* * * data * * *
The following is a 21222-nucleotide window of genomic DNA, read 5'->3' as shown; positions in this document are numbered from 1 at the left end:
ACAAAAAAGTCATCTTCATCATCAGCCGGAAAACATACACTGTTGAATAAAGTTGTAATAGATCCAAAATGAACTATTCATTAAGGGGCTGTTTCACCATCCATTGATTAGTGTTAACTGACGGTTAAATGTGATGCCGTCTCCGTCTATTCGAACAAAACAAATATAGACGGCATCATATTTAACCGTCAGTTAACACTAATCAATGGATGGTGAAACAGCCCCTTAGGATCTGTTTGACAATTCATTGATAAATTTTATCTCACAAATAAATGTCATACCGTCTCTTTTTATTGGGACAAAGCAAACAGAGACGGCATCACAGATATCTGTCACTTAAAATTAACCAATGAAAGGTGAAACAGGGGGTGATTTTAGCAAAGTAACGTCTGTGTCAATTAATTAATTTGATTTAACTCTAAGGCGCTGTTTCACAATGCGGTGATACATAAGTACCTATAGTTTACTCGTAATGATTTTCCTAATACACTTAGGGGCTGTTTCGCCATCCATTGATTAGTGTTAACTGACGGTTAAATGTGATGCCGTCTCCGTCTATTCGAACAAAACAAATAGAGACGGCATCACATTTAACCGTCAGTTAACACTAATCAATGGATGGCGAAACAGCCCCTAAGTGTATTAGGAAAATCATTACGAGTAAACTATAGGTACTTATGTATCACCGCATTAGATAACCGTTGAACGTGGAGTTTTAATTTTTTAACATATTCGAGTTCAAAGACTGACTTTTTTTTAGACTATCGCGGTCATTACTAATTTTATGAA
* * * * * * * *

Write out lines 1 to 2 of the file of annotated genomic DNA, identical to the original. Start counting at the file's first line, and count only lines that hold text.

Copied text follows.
The following is a 21222-nucleotide window of genomic DNA, read 5'->3' as shown; positions in this document are numbered from 1 at the left end:
ACAAAAAAGTCATCTTCATCATCAGCCGGAAAACATACACTGTTGAATAAAGTTGTAATAGATCCAAAATGAACTATTCATTAAGGGGCTGTTTCACCATCCATTGATTAGTGTTAACTGACGGTTAAATGTGATGCCGTCTCCGTCTATTCGAACAAAACAAATATAGACGGCATCATATTTAACCGTCAGTTAACACTAATCAATGGATGGTGAAACAGCCCCTTAGGATCTGTTTGACAATTCATTGATAAATTTTATCTCACAAATAAATGTCATACCGTCTCTTTTTATTGGGACAAAGCAAACAGAGACGGCATCACAGATATCTGTCACTTAAAATTAACCAATGAAAGGTGAAACAGGGGGTGATTTTAGCAAAGTAACGTCTGTGTCAATTAATTAATTTGATTTAACTCTAAGGCGCTGTTTCACAATGCGGTGATACATAAGTACCTATAGTTTACTCGTAATGATTTTCCTAATACACTTAGGGGCTGTTTCGCCATCCATTGATTAGTGTTAACTGACGGTTAAATGTGATGCCGTCTCCGTCTATTCGAACAAAACAAATAGAGACGGCATCACATTTAACCGTCAGTTAACACTAATCAATGGATGGCGAAACAGCCCCTAAGTGTATTAGGAAAATCATTACGAGTAAACTATAGGTACTTATGTATCACCGCATTAGATAACCGTTGAACGTGGAGTTTTAATTTTTTAACATATTCGAGTTCAAAGACTGACTTTTTTTTAGACTATCGCGGTCATTACTAATTTTATGAA